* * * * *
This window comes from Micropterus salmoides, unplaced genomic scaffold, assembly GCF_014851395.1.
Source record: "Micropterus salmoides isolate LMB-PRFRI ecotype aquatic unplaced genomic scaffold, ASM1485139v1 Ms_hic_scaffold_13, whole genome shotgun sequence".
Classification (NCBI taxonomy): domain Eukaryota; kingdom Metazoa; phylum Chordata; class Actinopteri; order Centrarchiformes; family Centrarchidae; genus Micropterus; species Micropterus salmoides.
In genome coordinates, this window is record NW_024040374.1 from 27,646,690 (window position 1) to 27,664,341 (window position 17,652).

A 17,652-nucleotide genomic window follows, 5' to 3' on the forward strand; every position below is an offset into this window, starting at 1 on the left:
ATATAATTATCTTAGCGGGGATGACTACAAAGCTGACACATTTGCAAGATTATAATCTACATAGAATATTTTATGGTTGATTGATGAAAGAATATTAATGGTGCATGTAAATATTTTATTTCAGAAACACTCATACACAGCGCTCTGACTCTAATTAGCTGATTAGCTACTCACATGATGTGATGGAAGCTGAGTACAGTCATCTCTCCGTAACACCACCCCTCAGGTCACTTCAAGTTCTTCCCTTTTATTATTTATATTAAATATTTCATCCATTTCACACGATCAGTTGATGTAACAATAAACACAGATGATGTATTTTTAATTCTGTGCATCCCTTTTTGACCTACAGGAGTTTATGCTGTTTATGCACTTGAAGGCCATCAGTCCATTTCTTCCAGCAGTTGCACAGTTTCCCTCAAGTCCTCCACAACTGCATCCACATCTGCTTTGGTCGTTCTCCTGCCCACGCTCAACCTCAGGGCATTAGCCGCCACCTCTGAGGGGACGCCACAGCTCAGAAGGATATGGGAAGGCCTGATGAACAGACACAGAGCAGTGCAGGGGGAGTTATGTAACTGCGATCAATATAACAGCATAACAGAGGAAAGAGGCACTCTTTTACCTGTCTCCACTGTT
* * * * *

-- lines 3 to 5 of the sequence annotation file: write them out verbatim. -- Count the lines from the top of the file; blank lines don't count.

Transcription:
Classification (NCBI taxonomy): domain Eukaryota; kingdom Metazoa; phylum Chordata; class Actinopteri; order Centrarchiformes; family Centrarchidae; genus Micropterus; species Micropterus salmoides.
In genome coordinates, this window is record NW_024040374.1 from 27,646,690 (window position 1) to 27,664,341 (window position 17,652).

A 17,652-nucleotide genomic window follows, 5' to 3' on the forward strand; every position below is an offset into this window, starting at 1 on the left: